Wight died beneath the tree, from her wounds. The police found her body that night, and stayed with her until morning to photograph the evidence. Brenner received word of Wight's death while in the hospital.

Carr thought both women were dead. He left 25 rounds of ammunition at the scene, along with the knit cap he'd worn. Police found them at the scene. For 10 days after the shooting, Carr hid in a Mennonite community.[11] Since members of the community did not read the news or watch television, they did not know Carr was a suspect in a shooting until one member, who had secretly watched television, recognized Carr from the composite drawing on the news and called police.

Police arrested Carr on a warrant from Florida for grand larceny.[12] He told police that he was glad to be leaving, because he didn't like the way men kissed men there. Carr told police that his rifle and other belongings had been stolen. When police told him his belongings had been found at the murder scene, Carr claimed that he thought he'd been shooting deer, until he heard screaming.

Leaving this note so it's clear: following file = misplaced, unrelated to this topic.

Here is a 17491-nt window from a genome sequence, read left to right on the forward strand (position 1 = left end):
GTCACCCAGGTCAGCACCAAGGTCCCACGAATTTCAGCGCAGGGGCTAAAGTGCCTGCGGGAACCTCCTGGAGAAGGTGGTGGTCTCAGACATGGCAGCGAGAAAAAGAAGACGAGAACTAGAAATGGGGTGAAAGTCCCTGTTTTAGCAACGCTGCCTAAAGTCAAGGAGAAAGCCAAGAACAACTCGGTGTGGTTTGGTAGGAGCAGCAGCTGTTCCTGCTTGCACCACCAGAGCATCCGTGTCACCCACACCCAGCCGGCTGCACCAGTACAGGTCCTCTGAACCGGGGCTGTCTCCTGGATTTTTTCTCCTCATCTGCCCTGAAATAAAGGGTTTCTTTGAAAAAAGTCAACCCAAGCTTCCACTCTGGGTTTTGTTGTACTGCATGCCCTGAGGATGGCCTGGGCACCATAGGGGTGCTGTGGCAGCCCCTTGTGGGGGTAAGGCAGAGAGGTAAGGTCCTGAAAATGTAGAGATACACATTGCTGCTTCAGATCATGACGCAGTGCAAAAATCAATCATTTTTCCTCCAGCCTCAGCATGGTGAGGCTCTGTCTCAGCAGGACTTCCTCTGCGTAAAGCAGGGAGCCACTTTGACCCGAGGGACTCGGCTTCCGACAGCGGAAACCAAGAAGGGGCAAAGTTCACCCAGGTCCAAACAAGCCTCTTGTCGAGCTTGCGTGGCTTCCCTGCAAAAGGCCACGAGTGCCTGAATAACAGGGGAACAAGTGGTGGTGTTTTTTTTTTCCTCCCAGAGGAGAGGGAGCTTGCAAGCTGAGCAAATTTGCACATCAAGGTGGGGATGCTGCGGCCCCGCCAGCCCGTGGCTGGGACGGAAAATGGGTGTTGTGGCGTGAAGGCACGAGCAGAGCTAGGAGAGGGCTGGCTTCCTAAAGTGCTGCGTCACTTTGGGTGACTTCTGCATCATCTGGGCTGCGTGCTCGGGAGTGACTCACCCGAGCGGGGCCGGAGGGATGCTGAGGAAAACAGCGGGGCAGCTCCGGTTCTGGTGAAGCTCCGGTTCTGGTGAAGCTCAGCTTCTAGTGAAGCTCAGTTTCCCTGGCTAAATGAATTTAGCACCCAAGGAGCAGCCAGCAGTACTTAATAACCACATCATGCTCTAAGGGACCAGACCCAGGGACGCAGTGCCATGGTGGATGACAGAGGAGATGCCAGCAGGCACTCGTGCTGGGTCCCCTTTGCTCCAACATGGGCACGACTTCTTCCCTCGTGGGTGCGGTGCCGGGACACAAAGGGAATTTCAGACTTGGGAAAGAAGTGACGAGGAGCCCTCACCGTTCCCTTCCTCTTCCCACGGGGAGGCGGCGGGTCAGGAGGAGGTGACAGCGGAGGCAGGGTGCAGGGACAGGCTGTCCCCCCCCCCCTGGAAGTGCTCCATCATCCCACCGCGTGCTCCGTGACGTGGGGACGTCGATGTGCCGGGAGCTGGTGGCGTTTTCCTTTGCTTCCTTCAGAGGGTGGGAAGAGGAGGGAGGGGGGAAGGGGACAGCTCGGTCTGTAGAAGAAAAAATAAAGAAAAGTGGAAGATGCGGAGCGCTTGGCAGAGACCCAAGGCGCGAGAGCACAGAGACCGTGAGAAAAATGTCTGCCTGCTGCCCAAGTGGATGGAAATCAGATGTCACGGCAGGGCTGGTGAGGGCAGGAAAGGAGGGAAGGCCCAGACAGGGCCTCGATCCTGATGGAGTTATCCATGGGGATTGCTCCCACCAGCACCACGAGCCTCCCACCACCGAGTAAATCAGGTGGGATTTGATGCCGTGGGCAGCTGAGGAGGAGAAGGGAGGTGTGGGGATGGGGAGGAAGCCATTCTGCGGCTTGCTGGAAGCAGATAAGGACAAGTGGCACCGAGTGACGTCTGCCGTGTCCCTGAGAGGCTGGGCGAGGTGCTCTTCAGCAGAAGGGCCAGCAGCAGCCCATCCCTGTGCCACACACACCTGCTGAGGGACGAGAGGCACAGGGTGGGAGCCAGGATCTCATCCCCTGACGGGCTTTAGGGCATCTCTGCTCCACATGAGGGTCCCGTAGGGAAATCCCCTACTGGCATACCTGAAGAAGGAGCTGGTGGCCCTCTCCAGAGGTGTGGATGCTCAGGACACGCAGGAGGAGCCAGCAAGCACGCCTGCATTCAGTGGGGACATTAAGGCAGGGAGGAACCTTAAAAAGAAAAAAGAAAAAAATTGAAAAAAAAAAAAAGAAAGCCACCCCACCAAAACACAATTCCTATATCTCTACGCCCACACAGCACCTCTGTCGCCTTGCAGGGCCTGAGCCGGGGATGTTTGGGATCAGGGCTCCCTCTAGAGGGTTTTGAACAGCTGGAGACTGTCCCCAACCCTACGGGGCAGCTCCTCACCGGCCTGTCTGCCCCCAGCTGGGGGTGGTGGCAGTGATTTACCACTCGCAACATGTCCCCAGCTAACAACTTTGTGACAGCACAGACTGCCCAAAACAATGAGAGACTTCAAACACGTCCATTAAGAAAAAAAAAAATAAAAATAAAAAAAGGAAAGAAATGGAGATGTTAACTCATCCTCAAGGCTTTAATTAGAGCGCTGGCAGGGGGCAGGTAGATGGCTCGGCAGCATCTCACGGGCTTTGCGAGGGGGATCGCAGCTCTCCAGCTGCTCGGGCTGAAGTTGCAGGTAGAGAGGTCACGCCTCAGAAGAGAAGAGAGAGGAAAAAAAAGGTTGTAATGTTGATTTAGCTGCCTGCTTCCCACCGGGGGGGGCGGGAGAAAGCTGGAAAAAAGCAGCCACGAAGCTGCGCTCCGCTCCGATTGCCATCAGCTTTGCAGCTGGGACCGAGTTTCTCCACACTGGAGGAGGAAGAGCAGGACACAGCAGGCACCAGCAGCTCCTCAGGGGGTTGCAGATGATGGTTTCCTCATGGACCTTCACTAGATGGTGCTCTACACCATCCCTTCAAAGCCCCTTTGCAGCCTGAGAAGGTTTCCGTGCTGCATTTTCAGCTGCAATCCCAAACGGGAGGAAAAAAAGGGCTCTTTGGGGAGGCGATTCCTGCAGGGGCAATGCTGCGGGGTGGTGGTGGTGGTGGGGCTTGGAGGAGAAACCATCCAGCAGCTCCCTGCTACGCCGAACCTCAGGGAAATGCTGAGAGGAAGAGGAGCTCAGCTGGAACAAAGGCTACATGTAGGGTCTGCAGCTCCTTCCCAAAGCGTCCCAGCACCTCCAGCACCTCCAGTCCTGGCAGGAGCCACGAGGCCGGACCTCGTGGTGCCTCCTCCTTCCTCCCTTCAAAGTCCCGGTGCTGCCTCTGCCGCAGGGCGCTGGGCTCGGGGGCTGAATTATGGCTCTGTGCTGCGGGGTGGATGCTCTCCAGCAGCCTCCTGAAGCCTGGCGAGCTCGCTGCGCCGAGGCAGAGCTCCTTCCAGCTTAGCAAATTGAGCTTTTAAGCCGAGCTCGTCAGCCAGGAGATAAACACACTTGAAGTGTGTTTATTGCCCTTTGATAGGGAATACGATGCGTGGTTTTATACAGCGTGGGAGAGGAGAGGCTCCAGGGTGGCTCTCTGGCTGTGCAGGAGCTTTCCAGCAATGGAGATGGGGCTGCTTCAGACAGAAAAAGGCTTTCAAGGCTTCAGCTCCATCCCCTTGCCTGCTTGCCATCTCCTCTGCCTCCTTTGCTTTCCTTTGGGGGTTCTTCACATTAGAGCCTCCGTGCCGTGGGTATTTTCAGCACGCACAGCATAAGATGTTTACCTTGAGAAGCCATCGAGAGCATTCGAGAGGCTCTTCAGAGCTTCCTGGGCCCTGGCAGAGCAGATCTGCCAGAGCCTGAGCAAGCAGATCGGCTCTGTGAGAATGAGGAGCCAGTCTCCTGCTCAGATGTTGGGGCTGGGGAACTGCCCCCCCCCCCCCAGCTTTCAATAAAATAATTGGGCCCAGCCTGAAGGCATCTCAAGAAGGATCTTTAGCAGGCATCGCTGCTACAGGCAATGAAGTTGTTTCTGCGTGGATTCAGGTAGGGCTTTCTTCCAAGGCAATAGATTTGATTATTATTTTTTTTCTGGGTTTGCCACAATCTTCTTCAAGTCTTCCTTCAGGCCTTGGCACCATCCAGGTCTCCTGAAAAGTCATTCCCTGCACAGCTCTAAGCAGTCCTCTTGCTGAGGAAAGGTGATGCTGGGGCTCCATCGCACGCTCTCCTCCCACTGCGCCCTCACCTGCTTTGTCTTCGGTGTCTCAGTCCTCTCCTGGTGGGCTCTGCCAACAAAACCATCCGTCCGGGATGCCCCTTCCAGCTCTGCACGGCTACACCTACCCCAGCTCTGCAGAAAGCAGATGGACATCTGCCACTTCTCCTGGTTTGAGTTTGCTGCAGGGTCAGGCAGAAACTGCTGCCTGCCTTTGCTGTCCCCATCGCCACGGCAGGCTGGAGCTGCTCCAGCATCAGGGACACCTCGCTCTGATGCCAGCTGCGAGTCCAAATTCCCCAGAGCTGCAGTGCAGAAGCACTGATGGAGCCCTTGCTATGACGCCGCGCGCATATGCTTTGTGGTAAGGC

Carr waived his right to a jury trial in exchange for an agreement by the prosecution not to seek the death penalty and to drop several lesser charges.[13] At trial, Carr claimed he had been enraged by the sight of the two women having sex, that the two women had taunted him by having sex in front of him. His public defender said he'd been raped in a Florida prison, and raped as a child. His public defender claimed that the couple's lesbianism was provocation that caused her client "inexplicable rage."[14]

The court refused to allow evidence of Carr's psychosexual history, ruling it irrelevant.[15] The judge in the case also disallowed the introduction of Brenner's and Wight's relationship in court, thus forcing the defense to cut a deal and accept a sentence of life without parole.[16] On March 8, 1991 Carr's appeal, based on the court's decision to disallow introduction of his psychosexual history in court, was denied by the Pennsylvania Superior Court.[17]

Aftermath[edit]

Brenner moved to Ithaca, New York and went on to write a book about the shooting, Wight's death, and her ordeal -- Eight Bullets: One Woman's Story of Surviving Anti-Gay Violence -- and to become an active speaker against anti-gay violence.[18][19][20] In 1999, H. L. Pohlman also wrote a book about the murder, titled, "The Whole Truth".

See also[edit]

References[edit]

  1. ^ Pohlman, p. 14
  2. ^ Garvey, Stephen P. (2005). "Passion's Puzzle". Iowa Law Review 90: 1679–. 
  3. ^ Out, Volume 4, Issues 1-5. 1995. p. 78.